Home / Regulatory & Government / Canberra revises flood risk mapping
10 December 2018
A Canberra flood mapping overhaul has updated the risk assessment for a one-in-100 year event, reducing uncertainty and allowing insurers to fine-tune premiums.
It follows an ACT review and reassessment of flood levels for eight catchments, using latest technology to improve accuracy and predictions for a major event.
“The ACT flood data has allowed the Insurance Council of Australia (ICA) to quantify the flood exposure to Canberra residents with greater precision, which will allow for more finely tuned premiums,” ICA spokesman Campbell Fuller told insuranceNEWS.com.au.
“The release of this initial data has done much to reduce uncertainty in the ACT, lowering the potential number of flood-exposed land parcels by 39%.”
The latest information will be incorporated into the National Flood Information Database.
Canberra suffered flooding in February when the overflowing Sullivan’s Creek affected Lyneham, but previously its only major flood was in Woden in 1971.
The city’s artificial lake system was designed to create settling ponds for stormwater from the suburbs, minimising the risk of major incidents.
“While the likelihood of riverine flooding in the ACT is low, the maps will be important in helping plan the city and potential mitigation actions, and helping the community better prepare for potential riverine flood conditions,” Planning and Land Management Minister Mick Gentleman said.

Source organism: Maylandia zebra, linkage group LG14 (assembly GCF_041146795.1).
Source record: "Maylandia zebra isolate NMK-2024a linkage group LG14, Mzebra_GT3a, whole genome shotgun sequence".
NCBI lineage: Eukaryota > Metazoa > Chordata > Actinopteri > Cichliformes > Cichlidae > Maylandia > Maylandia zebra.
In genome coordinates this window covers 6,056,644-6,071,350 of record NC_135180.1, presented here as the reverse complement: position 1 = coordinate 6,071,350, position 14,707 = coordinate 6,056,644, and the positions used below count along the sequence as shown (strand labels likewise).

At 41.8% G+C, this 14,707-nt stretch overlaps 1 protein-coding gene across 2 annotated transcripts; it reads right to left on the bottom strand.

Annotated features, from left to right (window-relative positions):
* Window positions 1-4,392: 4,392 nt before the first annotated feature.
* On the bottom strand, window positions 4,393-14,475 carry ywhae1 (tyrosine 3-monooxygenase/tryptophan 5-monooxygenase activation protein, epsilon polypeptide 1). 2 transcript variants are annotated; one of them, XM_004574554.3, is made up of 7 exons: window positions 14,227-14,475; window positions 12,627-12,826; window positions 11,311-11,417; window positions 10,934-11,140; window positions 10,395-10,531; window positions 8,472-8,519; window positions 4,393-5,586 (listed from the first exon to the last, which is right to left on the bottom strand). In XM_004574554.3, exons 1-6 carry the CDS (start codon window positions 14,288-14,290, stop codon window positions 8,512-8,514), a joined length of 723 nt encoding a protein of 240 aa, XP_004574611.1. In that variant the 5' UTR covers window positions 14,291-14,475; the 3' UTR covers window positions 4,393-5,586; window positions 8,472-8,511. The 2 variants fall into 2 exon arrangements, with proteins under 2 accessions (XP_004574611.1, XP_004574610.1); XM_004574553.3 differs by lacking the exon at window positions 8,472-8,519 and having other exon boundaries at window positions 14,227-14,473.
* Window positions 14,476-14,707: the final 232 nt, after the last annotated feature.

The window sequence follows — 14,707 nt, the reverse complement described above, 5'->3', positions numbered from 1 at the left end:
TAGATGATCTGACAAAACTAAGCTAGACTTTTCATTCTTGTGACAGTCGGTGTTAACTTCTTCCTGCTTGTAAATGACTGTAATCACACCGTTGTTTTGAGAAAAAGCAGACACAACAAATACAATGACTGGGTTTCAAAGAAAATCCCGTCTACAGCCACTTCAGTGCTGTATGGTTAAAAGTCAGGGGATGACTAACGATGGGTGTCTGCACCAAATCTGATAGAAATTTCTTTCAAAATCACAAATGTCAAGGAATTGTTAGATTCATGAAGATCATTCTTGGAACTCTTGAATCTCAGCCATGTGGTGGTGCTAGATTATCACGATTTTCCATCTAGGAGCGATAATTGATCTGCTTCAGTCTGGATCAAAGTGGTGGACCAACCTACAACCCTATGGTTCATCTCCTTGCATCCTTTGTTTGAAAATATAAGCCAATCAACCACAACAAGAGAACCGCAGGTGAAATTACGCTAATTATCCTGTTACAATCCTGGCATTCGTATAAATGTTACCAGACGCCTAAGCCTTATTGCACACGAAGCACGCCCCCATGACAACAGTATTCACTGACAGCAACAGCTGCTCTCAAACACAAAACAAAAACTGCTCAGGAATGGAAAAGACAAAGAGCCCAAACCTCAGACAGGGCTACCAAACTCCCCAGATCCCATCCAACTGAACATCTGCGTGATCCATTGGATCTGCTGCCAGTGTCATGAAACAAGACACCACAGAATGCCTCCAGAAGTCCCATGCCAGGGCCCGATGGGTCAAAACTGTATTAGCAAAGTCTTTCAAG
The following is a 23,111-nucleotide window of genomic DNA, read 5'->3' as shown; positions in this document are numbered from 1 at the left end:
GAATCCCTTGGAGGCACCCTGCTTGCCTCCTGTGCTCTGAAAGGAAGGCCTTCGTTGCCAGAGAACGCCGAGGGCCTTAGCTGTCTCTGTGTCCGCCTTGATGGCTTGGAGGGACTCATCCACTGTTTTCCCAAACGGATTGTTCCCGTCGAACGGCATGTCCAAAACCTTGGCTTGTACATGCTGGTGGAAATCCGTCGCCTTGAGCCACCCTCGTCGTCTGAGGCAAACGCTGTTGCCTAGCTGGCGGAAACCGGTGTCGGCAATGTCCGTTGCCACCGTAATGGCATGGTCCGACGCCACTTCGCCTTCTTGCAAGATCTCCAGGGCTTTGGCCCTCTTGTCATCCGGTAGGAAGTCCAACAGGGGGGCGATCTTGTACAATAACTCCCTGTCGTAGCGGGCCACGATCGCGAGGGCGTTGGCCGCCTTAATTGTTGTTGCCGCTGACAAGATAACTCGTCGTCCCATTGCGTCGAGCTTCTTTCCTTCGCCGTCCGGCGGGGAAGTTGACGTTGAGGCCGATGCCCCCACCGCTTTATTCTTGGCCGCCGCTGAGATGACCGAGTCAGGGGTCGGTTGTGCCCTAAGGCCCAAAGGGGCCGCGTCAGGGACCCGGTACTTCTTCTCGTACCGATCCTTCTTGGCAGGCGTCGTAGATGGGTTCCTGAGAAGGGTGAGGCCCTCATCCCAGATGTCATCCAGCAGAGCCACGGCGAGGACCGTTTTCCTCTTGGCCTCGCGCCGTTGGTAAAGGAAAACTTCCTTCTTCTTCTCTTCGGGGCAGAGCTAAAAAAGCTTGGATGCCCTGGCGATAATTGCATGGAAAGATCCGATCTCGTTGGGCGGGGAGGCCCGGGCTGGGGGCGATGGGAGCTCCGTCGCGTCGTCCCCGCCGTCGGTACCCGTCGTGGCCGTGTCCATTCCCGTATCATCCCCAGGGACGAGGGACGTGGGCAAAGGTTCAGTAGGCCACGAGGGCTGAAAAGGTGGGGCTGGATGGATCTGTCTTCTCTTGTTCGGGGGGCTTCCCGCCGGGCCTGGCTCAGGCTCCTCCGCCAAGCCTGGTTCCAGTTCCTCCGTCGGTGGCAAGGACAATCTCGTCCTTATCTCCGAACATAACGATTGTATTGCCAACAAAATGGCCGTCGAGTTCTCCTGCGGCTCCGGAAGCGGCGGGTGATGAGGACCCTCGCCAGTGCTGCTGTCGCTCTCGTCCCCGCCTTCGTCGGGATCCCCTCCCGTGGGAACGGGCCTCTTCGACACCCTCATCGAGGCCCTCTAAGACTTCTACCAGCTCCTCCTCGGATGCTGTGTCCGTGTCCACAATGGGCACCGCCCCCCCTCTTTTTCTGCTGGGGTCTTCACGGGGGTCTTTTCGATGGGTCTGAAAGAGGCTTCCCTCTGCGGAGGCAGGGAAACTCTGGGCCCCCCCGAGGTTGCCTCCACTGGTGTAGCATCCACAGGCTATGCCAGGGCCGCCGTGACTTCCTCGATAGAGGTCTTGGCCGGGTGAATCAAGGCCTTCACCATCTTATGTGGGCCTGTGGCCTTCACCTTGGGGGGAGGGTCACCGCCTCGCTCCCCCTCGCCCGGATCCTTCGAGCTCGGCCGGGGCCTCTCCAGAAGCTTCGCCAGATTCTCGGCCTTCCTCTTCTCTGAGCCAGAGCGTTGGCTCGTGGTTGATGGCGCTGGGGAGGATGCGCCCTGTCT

Fewer than 200 buildings across Canberra and some public infrastructure such as roads are at risk of damage from the type of flood that has a 1% chance of happening in any given year. The ACT Government has sent letters to residents and business owners on blocks that have some risk, and there is a phone line for inquiries.
Community information sessions will be held in Mawson, Weetangera and Ainslie, with representatives attending from ICA, the Emergency Services Agency and the Environment, Planning and Sustainable Development Directorate.
The mapping was funded through the Natural Disaster Resilience Program, with matching contributions from the ACT Government.
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